North Myrtle Beach Rescue Squad prepares to start training

NORTH MYRTLE BEACH, SC (WMBF) – Warmer months means more beachgoers. The North Myrtle Beach Rescue Squad is preparing to start training to keep you safe this summer. They're now recruiting volunteers to help save lives.

The North Myrtle Beach Rescue Squad will be hosting a general membership meeting on Tuesday at 7 p.m. at the Rescue Squad station on 1006 6th Avenue South in North Myrtle Beach. They're accepting both EMS or water rescue volunteers.

Captain of the North Myrtle Beach Water Rescue Team, Christian Lara, said the enrollment is open to anyone over the age of 18. Positions are also open for volunteers who might not be able to go into the water, such as shore personnel. In May, new recruits will begin training. Members will go through rookie school, which spans over 15 hours, and they'll train on how to drive the boat and make water rescues.

The rescue squad holds monthly training sessions for all current members. Lara said they plan to start their new paddle board training, and are in the process of ordering a new flat bottom boat to gear up for hurricane season.

Lara said last year, they had a great turnout and hope to continue. Although they are stationed in North Myrtle Beach, they serve throughout the coast.

"A lot of people play within the district lines, and we are as a volunteer kind of a good resource that people can call for that would go all the way down there. We're mainly up here for the people in North Myrtle Beach who we serve all the time, but were the constant primary. But for the most part a very useful tool, our boat, is significantly different than everybody else's boat around the area. Horry County and North Myrtle Beach can use it because it's smaller and you can get into more places. Horry County has a boat too, it's a big boat, and they can go deep into the ocean and down the waterway and can save a lot of people. But if somebody is down in the river, you know, our boat is much more suited to get to tighter access," said Lara.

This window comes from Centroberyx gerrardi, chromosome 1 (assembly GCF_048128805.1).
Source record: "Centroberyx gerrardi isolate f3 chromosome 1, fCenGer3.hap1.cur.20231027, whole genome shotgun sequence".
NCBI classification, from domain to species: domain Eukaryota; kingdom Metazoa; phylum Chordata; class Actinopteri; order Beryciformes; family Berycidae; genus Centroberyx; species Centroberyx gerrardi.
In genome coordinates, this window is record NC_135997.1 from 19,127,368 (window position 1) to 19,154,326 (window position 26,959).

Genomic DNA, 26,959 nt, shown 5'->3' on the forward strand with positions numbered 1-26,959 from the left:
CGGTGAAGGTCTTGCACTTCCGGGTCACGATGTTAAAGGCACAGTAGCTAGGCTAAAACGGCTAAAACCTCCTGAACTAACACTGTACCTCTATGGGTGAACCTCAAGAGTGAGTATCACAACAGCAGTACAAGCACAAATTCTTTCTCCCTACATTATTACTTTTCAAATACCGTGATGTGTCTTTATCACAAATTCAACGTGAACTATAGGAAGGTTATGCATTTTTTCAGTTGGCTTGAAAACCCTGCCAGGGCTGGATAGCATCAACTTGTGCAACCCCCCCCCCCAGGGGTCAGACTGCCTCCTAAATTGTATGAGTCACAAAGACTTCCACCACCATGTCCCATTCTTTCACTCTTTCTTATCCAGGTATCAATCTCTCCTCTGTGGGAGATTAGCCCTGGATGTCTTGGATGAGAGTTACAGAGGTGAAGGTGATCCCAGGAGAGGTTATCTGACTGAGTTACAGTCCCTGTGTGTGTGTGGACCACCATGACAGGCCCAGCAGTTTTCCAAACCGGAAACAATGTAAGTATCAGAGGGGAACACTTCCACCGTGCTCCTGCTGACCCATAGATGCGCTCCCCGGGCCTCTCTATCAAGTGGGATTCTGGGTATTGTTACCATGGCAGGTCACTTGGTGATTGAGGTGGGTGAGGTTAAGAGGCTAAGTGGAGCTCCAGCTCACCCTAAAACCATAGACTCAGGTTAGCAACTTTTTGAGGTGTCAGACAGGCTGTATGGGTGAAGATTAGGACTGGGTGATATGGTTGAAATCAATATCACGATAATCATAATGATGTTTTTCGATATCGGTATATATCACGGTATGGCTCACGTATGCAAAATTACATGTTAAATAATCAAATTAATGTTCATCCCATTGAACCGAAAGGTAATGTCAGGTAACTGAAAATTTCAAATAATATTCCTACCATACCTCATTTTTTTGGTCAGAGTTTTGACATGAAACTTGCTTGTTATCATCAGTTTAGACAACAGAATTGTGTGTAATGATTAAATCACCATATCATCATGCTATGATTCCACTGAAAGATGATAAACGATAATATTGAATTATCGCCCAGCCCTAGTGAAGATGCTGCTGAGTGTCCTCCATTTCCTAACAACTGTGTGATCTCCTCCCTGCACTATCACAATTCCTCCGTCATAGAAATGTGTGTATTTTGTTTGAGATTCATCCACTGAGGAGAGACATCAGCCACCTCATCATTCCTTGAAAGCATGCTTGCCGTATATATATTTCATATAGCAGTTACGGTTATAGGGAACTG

Lara also said last year, there were less drowning incidents. But unfortunately, it's something that happens more often in a beach town. He said children can be under water and drown within just 30 seconds, and for adults, it's 90 seconds.

Lara said life vests are the best way to keep your child safe from inhaling or swallowing water. Symptoms like bloated stomachs can happen if you swallow too much water. Inhaling ocean water will drown your body from the inside. Officials say it only takes a small amount of water, and if you wait too long to seek treatment, things can turn deadly.  The biggest problem is symptoms might not show up right away and can range from extreme fatigue to coughing.

Lara said he's proud of the work the volunteers of the rescue team have put in.

"We've never missed a call. We're hundred percent volunteers and still haven't missed a call, so that's really a step up. So, we want to keep that going because when you call for us, we want you to know that we're coming even though we are volunteers, we're still going to drop everything we're doing. We're coming to help you," said Lara.

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